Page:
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Signs to Start CLL Treatment: Following the “Tempo” of Your Condition

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Published on June 4, 2018

Determining when to begin chronic lymphocytic leukemia (CLL) treatment is unique to individual patients, and may be critical in survivorship, but the signs to start are similar. What factors indicate it’s time to treat? On location at CLL Live in Niagara Falls, Canada, CLL expert Dr. Nicole Lamanna, from Columbia University Medical Center, joins us to discuss ways patients can monitor their CLL development through the rhythm, or “tempo” of the disease and how this will influence the treatment plan. Dr. Lamanna also explains that despite obtaining the important information from genetic testing, there are other elements that shape disease risk and suggest the right time for therapy. Watch now to find out more.

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Transcript | Signs to Start CLL Treatment: Following the “Tempo” of Your Condition

Please remember the opinions expressed on Patient Power are not necessarily the views of our sponsors, contributors, partners or Patient Power. Our discussions are not a substitute for seeking medical advice or care from your own doctor. That's how you’ll get care that's most appropriate for you.

Please remember the opinions expressed on Patient Power are not necessarily the views of our sponsors, contributors, partners or Patient Power. Our discussions are not a substitute for seeking medical advice or care from your own doctor. That’s how you’ll get care that’s most appropriate for you.

One of the things that caught me, Nicole, that you said is you said we have all this testing now, blood testing, sometimes bone marrow testing, all kind of cytogenetic, genomic, testing.  Are you 13q or 17p?  Are you mutated, unmutated?  All these things, and yet you said that you have the testing but really what's important is to understand, you used the word the tempo of your CLL.  So what is the tempo of your CLL, and why is that important today?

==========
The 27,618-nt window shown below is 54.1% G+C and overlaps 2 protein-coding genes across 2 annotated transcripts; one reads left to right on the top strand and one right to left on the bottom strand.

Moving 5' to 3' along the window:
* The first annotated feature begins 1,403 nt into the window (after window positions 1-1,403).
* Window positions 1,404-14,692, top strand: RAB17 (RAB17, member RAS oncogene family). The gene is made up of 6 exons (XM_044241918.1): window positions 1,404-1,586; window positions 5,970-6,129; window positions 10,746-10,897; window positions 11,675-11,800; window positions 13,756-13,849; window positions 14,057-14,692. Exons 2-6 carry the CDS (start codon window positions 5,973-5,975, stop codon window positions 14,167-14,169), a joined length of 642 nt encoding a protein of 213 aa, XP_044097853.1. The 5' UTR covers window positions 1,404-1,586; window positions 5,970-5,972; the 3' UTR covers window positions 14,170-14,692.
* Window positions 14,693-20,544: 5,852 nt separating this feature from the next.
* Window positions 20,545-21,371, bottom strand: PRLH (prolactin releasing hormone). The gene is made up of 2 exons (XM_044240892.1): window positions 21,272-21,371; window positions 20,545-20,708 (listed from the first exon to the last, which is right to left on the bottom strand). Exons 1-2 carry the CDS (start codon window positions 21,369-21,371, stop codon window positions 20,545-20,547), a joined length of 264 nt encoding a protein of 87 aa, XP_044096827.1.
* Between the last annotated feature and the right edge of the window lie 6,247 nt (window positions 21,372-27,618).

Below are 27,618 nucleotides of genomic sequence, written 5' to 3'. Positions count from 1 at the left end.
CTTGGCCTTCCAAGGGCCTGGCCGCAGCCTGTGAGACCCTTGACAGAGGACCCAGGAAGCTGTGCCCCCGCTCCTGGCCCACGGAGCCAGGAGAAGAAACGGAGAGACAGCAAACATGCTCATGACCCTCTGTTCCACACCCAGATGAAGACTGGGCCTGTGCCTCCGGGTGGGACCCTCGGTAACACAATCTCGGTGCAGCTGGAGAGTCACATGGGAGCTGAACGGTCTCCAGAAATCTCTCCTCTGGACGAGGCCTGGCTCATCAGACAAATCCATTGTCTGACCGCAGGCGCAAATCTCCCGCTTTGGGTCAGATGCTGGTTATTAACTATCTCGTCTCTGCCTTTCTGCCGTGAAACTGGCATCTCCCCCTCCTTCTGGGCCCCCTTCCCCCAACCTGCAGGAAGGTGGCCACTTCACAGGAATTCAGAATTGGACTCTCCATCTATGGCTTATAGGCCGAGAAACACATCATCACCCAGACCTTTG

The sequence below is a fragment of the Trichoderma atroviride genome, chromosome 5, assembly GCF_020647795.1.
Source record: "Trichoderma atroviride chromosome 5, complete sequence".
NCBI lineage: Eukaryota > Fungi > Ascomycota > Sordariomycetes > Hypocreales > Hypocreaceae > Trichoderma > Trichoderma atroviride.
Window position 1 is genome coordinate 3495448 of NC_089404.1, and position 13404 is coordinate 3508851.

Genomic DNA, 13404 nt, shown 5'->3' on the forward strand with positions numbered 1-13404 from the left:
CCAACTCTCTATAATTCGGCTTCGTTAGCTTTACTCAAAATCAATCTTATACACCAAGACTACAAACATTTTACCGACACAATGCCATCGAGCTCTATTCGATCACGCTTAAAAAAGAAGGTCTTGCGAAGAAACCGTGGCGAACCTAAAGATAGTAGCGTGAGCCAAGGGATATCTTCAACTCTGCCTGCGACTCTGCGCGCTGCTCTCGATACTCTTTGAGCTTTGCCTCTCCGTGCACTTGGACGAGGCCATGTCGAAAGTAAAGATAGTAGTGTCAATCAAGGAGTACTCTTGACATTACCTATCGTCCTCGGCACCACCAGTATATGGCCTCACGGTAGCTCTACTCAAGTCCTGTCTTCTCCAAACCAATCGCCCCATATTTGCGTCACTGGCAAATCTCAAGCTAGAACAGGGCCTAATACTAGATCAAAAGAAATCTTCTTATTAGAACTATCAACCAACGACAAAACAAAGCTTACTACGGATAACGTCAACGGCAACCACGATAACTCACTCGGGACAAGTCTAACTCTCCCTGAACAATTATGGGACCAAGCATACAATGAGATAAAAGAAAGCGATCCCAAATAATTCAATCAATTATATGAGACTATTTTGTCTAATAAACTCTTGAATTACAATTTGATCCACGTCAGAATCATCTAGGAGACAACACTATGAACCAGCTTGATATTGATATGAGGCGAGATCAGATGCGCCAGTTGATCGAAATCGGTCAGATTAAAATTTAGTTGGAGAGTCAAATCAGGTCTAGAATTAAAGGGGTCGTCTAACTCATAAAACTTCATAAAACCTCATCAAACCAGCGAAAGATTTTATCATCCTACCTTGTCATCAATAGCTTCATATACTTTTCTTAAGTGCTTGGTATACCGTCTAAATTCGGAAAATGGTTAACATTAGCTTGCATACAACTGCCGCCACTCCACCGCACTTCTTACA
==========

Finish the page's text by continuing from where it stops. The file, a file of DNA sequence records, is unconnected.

So regardless of what we know about all these sophisticated tests, if you don't need therapy, we're basing it on the tempo of what your disease is doing.  So we're following your blood counts.  We're following your physical exam and how quickly things may be growing if you have big, bulky lymph nodes, or if their blood counts are worsening and declining and then you would become more symptomatic perhaps from your blood count perspective.  

And so tempo is still going to deem when somebody's going to initiate therapy.  I think the chromosomal abnormalities and the mutational testing, though are important and relevant, because depending upon if at the time you do need therapy, we are now becoming more sophisticated, that we may select different types of therapy based on that information.  

And so tempo is still going to be the most important factor in terms of when somebody is going to get treatment based on how we're following you. And if you're a person who has been years without needing therapy, then the likelihood is that we can almost predict what those fancy tests would show because you've been, you know, 10 years without needing therapy for your CLL.  And so that tempo says a lot.  

Please remember the opinions expressed on Patient Power are not necessarily the views of our sponsors, contributors, partners or Patient Power. Our discussions are not a substitute for seeking medical advice or care from your own doctor. That’s how you’ll get care that’s most appropriate for you.